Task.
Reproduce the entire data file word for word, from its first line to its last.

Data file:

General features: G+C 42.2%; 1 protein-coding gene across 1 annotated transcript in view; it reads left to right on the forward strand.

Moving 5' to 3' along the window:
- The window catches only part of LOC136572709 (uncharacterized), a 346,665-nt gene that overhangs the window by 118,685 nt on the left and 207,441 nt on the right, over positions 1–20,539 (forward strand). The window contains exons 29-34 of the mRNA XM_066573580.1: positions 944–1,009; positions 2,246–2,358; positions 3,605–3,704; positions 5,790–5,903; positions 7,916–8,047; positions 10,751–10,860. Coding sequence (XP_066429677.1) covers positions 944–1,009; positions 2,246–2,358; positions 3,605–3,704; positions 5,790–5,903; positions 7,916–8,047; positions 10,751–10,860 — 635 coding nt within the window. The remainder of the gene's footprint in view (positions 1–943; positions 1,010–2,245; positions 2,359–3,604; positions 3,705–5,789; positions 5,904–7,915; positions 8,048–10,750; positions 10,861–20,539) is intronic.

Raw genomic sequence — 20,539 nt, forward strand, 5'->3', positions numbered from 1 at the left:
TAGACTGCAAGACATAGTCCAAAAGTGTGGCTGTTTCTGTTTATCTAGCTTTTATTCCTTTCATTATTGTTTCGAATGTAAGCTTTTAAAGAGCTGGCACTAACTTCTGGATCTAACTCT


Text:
General features: G+C 42.2%; 1 protein-coding gene across 1 annotated transcript in view; it reads left to right on the forward strand.

Moving 5' to 3' along the window:
- The window catches only part of LOC136572709 (uncharacterized), a 346,665-nt gene that overhangs the window by 118,685 nt on the left and 207,441 nt on the right, over positions 1–20,539 (forward strand). The window contains exons 29-34 of the mRNA XM_066573580.1: positions 944–1,009; positions 2,246–2,358; positions 3,605–3,704; positions 5,790–5,903; positions 7,916–8,047; positions 10,751–10,860. Coding sequence (XP_066429677.1) covers positions 944–1,009; positions 2,246–2,358; positions 3,605–3,704; positions 5,790–5,903; positions 7,916–8,047; positions 10,751–10,860 — 635 coding nt within the window. The remainder of the gene's footprint in view (positions 1–943; positions 1,010–2,245; positions 2,359–3,604; positions 3,705–5,789; positions 5,904–7,915; positions 8,048–10,750; positions 10,861–20,539) is intronic.

Raw genomic sequence — 20,539 nt, forward strand, 5'->3', positions numbered from 1 at the left:
TAGACTGCAAGACATAGTCCAAAAGTGTGGCTGTTTCTGTTTATCTAGCTTTTATTCCTTTCATTATTGTTTCGAATGTAAGCTTTTAAAGAGCTGGCACTAACTTCTGGATCTAACTCT